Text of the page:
Context: Software systems are an integral part of almost every modern industry. Unfortunately, the more complex the software, the more likely it will fail. A promising strategy is applying fault prediction models to predict which components may be defective. Since features are essential to the prediction model's success, extracting significant features can improve the model's accuracy. Previous research studies used software metrics as features in fault prediction models. One disadvantage of these features is that they measure the code developed rather than the requirements. On the other hand, faults are frequently the result of a mismatch between the software's behavior and its needs. Objective: We present a novel paradigm for constructing features that consider the requirements as well by combining novel requirement metrics, called Issues-Driven features, and traditional code metrics. Method: We experimentally compare the performance of Issues-Driven features and state-of-the-art traditional features on 86 open-source projects from two organizations. Results: The results show that Issues-Driven features are significantly better than state-of-the-art features and achieve an improvement of 6 to 13 percent in terms of AUC. Conclusions: The study concludes that integrating the requirements into fault prediction features overcomes the limitations of traditional software metrics that are agnostic to the requirements of the software.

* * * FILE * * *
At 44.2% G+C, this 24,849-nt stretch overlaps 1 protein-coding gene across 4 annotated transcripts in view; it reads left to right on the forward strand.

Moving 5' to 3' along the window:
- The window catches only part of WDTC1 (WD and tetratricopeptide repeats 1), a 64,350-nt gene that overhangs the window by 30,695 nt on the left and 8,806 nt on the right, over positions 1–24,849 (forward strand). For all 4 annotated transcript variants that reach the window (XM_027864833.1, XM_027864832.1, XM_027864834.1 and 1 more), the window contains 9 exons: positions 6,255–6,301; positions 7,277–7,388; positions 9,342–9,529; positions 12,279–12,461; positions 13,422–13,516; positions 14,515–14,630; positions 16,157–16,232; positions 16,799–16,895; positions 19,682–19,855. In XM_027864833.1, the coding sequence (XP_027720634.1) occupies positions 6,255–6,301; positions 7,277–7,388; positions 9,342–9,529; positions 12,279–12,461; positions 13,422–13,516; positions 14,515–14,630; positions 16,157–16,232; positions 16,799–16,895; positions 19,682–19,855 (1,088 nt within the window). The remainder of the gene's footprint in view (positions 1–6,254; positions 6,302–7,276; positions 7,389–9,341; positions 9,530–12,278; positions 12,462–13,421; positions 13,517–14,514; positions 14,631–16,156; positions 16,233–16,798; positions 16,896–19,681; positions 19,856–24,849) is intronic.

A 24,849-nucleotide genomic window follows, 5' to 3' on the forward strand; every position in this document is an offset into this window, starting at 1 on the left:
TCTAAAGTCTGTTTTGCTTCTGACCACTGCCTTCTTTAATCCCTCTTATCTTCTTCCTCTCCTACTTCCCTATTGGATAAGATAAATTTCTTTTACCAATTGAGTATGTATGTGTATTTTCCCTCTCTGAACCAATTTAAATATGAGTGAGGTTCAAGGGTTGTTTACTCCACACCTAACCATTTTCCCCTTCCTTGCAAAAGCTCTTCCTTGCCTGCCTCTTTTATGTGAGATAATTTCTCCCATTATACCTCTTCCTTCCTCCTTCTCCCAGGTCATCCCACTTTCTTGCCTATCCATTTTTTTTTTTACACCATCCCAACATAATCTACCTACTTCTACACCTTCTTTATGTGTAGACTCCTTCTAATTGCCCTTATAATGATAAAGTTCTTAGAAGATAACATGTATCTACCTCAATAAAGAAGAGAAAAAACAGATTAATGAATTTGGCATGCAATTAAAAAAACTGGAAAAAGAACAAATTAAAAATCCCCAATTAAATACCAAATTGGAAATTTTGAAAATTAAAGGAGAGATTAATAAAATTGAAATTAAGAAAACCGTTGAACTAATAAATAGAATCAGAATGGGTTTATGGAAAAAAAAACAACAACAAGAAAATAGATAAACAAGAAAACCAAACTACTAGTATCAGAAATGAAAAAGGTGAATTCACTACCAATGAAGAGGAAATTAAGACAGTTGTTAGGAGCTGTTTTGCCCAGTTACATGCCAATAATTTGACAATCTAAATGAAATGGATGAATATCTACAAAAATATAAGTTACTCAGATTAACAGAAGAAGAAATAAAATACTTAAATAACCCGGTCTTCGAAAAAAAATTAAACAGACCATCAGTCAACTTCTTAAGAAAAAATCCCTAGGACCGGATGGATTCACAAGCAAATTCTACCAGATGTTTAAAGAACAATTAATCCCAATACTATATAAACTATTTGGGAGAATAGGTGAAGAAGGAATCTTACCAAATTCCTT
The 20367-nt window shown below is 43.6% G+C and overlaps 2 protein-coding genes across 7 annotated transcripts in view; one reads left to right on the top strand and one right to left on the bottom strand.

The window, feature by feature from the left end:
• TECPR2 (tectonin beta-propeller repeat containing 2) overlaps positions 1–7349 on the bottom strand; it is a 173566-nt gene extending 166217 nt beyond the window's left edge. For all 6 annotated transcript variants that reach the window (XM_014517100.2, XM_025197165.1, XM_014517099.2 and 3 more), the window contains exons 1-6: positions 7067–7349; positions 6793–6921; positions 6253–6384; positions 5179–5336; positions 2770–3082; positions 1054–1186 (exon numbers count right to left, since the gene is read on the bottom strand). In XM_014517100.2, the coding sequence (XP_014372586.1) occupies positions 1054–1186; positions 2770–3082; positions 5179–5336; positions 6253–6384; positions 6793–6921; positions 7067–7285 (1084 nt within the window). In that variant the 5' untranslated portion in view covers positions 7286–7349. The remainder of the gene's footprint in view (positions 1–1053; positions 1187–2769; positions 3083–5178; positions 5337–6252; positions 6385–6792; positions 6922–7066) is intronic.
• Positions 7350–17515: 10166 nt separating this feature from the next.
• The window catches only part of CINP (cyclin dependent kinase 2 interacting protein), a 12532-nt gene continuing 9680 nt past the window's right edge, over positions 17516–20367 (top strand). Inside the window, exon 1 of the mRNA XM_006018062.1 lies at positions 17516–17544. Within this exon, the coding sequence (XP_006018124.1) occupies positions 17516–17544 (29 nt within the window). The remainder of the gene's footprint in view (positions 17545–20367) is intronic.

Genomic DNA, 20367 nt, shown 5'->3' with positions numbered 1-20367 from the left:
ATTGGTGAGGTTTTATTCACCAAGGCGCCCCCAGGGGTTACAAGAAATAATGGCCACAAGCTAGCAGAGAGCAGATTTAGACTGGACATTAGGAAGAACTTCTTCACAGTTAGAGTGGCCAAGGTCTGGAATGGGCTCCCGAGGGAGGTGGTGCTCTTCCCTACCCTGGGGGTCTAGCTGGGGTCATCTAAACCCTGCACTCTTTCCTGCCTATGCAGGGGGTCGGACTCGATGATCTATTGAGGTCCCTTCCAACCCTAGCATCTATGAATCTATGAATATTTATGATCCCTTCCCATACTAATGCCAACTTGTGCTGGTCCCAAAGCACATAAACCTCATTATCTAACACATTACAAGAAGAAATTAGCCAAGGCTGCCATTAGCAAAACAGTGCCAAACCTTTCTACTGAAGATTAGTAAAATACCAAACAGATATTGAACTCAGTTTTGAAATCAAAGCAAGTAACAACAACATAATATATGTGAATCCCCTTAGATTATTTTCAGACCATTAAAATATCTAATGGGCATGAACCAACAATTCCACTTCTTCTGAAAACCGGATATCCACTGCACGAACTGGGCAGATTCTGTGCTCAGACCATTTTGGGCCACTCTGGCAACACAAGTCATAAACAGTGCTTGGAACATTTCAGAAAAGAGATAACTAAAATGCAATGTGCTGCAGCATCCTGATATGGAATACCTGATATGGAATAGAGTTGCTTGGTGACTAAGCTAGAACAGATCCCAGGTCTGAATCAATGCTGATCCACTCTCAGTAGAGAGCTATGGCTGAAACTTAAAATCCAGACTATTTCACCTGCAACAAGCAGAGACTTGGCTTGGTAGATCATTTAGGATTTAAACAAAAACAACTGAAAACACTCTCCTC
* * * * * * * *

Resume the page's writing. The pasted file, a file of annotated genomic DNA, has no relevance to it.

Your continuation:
|Journal||Information and Software Technology|
|State||Published - Mar 2023|
Bibliographical noteFunding Information:
This study has been funded by the Cyber Security Research Center at Ben-Gurion University of the Negev, Israel and by the ISF, Israel grant #1716/17 .
© 2022 Elsevier B.V.
- Code debugging
- Mining software repositories
- Software defect prediction
- Software engineering
- Software prediction
- Software quality